For those of you who may not be aware there’s a large (for UK standards) circus event happening at the end of November which could prove to be very interesting….

Circus futures is a showcase/conference taking place on the 30th of November and 1st of December in Bristol designed to bring policy makers, producers and artists together.

The event will consist of keynotes, showcases and panel decisions centring around,

“…the creation and distribution of contemporary circus work in this country and beyond.”

I shall be there, probably sharing my thoughts on Twitter as I go. Hopefully there will be more artists in attendance at the discussions than there were at circus open spaces earlier this year.

http://www.circusfutures.org/

Newcomershow Krystallpalast Varieté

Saw this on the Krystallpalast Facebook page and thought some of you may be interested in entering… good luck!

“XVIth Newcomershow from 6th to 8th July 2012 at the Krystallpalast Varieté Leipzig.

Attended by the Managers, Artistic Directors and Agents of all german Variety Theatres.
Contact for information and application forms available at u.jaeckle@krystallpalastvariete.de (Urs Jäckle)

Deadline for applications is the 3rd May 2012.”

Learning Circus – Part 1: London

Many people these days want to learn circus, whether it’s just for fun or fitness, or professionally because they want to be a performer.

Regardless of why you want to learn circus, the circus arts are a fantastic set of skills to have and to learn. Training in circus skills is great for strength, flexibility, stamina, dexterity and coordination, and is also incredibly social. Circus skills are used to develop physical, mental and social skills in young children are used around the world as a tool for social change with disadvantaged youth.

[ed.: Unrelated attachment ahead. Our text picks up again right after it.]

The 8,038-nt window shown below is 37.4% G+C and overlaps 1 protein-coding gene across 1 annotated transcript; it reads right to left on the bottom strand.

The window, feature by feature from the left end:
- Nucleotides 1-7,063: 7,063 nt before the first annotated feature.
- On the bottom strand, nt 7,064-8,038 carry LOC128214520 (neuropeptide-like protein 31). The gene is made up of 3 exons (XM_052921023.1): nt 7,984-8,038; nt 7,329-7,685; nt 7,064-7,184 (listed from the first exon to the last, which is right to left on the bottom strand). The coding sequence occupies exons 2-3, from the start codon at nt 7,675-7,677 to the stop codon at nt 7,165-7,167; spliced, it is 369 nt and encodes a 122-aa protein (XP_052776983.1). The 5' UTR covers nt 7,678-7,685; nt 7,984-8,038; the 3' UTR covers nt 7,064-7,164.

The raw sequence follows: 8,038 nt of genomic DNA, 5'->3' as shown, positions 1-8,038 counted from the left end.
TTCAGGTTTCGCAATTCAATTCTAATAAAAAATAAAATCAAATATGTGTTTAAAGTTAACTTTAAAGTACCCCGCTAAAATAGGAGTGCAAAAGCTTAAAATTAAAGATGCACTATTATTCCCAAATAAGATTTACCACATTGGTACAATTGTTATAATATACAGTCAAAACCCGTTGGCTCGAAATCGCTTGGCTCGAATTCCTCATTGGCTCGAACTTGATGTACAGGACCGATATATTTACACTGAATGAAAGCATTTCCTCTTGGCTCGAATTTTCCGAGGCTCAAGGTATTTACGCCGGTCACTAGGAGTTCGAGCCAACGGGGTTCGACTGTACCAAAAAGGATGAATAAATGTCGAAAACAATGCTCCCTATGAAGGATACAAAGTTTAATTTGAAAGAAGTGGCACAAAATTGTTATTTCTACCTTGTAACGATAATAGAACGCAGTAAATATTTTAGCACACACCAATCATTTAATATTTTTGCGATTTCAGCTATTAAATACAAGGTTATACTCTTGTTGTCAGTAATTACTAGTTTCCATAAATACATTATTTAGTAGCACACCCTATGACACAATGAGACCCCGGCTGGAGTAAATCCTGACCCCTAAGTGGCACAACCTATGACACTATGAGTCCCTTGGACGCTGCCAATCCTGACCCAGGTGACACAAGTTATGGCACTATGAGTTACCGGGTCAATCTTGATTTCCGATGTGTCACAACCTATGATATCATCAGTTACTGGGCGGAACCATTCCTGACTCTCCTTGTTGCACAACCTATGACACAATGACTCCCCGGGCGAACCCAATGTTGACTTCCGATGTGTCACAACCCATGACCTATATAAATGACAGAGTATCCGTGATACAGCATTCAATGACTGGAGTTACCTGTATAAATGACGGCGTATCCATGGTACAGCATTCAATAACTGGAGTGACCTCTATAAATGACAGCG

Depending on your age, experience and your intention (do you want to be a professional performer or do you just want to do it for fun/fitness?) there are many skills you can learn and lots of places you can learn them.

Through a short series of posts I’ll direct you to a variety of places where you can learn them. Rather than trying to list every place or circus company in the world that offers circus skills training (which I’m pretty sure would be close to impossible) I’m going to try to point you in the right direction.

Being a Londoner, I thought I’d start with circus training in London. So if you’re in London and want to learn circus skills either professionally or for fun and fitness read on…

Continue reading “Learning Circus – Part 1: London”

The Kitchen Sink Circus Cabaret

For those of you that are London based (at least this weekend!) there’s a circus cabaret you might like to see…

~ The Kitchen Sink Circus Cabaret ~

Witness hand-balancers, jugglers, acrobats and more!

See here for more information

*This post is an unashamed plug for some of my friends who are putting this show on. I’m not able to see it but it should be damn good!